How does the task or project you do impact the nonprofit? Does it raise $400 or is it creating the platform for a transformative message that launches a capital campaign or program. Is it photo for an advertisement or will it be used on the walls of their new lobby.
Is taking pictures of the Board really the best use of your time and talent? If not, continue a conversation with them about ways your talents can make the biggest impact for their organization.
I think it’s important to remind ourselves that these requests many times come from a place of lack of education and understanding of your craft. Imagine the possibilities when you all, together, dream up a way to impact an organization that helps them raise more money, help people visualize a dream-to-come, or celebrate a new accomplishment.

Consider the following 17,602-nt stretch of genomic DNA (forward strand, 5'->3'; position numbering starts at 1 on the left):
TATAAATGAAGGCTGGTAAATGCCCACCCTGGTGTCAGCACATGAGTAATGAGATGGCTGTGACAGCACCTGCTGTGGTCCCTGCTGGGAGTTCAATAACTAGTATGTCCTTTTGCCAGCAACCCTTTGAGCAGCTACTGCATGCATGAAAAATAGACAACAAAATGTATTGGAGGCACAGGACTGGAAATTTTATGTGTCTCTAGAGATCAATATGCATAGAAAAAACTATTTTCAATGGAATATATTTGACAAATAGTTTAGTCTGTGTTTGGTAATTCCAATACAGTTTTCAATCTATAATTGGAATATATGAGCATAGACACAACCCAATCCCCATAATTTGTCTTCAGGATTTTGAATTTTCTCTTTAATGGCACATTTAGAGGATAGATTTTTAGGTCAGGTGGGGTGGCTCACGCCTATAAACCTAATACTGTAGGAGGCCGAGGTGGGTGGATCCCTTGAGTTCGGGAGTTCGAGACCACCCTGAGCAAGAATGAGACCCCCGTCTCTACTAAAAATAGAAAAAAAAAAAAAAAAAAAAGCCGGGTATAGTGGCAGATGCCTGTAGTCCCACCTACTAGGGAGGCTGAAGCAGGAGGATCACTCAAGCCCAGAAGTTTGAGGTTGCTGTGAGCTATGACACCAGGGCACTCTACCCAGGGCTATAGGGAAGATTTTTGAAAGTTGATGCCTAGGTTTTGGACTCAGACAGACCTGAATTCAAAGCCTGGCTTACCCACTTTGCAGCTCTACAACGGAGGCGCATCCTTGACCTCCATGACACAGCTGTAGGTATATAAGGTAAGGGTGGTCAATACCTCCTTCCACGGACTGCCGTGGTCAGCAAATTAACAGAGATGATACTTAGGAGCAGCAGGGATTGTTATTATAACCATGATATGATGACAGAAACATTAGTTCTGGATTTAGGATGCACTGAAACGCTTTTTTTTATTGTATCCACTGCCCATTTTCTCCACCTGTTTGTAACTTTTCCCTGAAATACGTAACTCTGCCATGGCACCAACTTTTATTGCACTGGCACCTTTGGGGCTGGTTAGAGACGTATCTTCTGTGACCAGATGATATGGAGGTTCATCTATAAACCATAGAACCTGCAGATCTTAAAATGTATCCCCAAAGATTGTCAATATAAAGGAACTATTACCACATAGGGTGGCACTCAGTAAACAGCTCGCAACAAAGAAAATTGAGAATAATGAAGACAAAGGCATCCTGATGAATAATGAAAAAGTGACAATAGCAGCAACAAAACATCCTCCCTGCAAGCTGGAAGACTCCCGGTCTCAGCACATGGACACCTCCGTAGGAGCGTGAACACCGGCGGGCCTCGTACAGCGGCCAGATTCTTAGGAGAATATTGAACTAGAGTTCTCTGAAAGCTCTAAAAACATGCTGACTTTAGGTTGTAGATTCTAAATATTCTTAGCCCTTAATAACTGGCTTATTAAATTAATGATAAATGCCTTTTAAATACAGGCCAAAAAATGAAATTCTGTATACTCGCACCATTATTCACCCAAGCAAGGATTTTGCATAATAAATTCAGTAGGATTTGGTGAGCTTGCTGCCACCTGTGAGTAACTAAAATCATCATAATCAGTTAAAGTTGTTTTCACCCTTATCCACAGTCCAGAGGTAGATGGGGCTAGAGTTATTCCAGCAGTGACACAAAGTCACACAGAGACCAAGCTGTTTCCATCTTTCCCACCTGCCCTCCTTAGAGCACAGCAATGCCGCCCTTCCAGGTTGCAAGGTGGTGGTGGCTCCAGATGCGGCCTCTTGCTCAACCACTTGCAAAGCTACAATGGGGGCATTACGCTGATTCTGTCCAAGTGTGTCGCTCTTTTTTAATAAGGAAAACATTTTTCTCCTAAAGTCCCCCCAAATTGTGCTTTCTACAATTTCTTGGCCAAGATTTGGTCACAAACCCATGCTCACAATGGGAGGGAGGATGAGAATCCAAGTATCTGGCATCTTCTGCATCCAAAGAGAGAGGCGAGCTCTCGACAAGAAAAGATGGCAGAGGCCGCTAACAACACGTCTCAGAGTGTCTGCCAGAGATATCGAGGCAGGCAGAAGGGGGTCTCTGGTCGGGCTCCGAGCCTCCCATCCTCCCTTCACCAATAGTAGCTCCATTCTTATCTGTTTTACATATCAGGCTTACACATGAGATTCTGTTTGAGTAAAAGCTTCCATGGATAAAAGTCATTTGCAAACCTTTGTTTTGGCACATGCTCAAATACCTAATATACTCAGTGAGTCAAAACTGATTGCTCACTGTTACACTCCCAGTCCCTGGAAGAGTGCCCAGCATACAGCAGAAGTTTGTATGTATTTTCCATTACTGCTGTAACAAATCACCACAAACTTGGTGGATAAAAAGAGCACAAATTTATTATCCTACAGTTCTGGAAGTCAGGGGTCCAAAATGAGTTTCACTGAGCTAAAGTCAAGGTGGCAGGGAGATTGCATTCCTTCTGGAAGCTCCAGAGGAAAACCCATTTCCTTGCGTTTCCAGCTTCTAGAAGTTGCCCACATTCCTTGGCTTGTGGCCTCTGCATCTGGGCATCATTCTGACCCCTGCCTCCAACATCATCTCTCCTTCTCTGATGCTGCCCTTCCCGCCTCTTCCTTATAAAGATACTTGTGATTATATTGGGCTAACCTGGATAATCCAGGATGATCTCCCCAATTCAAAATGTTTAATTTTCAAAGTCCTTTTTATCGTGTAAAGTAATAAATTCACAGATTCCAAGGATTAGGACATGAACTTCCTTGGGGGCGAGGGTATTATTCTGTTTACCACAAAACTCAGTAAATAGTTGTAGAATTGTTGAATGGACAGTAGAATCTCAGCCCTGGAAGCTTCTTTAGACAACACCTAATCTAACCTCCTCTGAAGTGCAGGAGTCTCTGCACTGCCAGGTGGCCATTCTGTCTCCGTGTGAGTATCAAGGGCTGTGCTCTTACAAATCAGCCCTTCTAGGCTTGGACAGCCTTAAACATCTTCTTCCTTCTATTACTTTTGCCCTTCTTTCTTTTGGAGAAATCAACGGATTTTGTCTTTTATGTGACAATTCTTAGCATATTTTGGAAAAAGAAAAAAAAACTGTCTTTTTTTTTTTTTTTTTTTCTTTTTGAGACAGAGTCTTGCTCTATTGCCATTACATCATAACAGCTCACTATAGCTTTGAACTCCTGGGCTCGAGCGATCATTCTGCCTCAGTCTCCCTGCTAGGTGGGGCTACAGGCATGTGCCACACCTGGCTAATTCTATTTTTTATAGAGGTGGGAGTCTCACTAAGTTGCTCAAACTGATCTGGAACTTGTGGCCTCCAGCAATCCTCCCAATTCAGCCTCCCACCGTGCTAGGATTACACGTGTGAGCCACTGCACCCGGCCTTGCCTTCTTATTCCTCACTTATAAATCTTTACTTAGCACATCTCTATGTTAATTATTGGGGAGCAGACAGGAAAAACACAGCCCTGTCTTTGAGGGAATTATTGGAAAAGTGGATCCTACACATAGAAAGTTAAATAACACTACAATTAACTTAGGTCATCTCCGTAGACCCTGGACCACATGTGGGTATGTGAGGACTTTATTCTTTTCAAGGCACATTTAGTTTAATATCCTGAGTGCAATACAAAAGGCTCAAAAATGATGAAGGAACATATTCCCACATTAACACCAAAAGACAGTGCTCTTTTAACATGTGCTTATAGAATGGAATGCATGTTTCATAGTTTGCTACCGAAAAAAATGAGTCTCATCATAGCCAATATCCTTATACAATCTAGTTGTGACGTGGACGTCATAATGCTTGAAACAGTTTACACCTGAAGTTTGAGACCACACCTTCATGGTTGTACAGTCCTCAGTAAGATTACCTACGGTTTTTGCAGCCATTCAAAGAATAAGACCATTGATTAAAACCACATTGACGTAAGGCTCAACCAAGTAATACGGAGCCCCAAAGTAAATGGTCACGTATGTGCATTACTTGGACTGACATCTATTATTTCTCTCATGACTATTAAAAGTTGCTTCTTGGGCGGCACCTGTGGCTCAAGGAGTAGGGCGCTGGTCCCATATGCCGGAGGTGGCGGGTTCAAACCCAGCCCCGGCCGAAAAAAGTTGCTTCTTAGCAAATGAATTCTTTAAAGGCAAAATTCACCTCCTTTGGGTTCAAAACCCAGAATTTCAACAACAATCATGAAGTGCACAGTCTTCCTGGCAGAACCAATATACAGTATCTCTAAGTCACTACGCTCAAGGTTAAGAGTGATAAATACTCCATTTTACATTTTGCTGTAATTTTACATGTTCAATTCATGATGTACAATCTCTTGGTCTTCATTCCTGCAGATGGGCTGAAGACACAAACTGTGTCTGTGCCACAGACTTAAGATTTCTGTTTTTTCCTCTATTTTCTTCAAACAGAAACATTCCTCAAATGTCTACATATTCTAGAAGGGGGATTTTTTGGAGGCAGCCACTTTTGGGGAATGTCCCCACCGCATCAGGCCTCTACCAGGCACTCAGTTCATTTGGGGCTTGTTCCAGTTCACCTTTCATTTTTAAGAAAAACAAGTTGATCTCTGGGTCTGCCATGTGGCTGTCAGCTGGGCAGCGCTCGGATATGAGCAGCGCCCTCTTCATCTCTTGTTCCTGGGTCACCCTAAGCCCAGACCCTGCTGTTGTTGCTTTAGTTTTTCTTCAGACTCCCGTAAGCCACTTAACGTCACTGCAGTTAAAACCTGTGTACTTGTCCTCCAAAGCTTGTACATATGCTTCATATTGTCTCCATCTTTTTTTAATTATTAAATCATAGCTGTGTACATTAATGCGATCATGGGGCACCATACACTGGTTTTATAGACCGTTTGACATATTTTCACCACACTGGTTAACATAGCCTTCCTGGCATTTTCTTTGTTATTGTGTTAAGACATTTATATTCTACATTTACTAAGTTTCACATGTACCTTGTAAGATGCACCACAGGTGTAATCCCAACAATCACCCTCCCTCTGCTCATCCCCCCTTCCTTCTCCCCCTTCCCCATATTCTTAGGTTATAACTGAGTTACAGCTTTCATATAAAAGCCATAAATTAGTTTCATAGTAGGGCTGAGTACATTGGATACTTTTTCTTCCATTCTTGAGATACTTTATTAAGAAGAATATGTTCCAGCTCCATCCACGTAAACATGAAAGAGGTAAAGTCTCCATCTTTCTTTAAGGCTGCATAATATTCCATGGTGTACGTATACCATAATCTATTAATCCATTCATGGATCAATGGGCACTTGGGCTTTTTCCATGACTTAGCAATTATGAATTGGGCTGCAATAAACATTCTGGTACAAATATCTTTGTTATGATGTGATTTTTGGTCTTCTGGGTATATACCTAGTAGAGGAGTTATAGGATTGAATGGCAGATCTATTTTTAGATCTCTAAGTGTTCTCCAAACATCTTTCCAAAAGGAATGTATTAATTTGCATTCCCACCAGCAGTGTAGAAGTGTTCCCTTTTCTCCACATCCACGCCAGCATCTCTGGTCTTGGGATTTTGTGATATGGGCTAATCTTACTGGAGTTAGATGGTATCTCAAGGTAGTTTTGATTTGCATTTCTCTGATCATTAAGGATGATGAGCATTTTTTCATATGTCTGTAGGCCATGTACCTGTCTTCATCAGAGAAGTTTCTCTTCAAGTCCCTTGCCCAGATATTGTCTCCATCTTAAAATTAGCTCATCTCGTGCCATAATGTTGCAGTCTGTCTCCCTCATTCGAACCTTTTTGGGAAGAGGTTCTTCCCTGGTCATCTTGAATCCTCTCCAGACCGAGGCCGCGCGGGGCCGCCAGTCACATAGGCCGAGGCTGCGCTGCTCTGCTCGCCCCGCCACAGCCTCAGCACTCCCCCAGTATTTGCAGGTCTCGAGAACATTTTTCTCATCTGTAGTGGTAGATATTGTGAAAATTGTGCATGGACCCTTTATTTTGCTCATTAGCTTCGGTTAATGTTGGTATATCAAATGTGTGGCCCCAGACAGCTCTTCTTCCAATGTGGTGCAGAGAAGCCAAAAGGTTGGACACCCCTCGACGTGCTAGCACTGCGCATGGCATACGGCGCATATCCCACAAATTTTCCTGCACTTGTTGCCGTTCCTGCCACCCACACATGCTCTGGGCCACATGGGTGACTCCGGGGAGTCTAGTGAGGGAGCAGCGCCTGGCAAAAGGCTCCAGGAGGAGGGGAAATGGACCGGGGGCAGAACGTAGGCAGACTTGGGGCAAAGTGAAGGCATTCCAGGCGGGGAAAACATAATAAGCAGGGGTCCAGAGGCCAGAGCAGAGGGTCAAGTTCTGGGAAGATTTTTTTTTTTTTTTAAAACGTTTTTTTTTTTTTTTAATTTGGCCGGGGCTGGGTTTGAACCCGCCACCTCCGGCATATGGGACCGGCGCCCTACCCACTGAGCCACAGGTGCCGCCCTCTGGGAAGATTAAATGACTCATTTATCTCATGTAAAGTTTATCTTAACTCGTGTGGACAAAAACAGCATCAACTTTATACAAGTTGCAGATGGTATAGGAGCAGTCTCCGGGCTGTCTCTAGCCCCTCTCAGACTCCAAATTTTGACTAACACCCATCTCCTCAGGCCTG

This is where passions and impact align and where some of my most meaningful work happens.
Just like your everyday paying clients, there are some non-profits that create the budget to work with me and there are others that politely decline for financial reasons and look elsewhere.
I whole-heartedly believe in the work so many amazing nonprofits are doing and the ways they are making the world a better place, but I also believe in the value of the work I do.
I have confidence in the boundaries I have set and I know the non-profits that choose to invest in my services do so with intentionality, respect, and gratitude. This may feel selfish but I remind myself of the commitment I am making to my podium causes.
I serve those organizations generously so I can give them my best work, give my business and paying clients the services they deserve, and so I can show love and respect by leaving space and time for my family and friends.
Ready to dream big about impacting countless others, leave a legacy, and make an impact… without breaking the bank? Get our Ultimate Guide to Philanthropy in Business.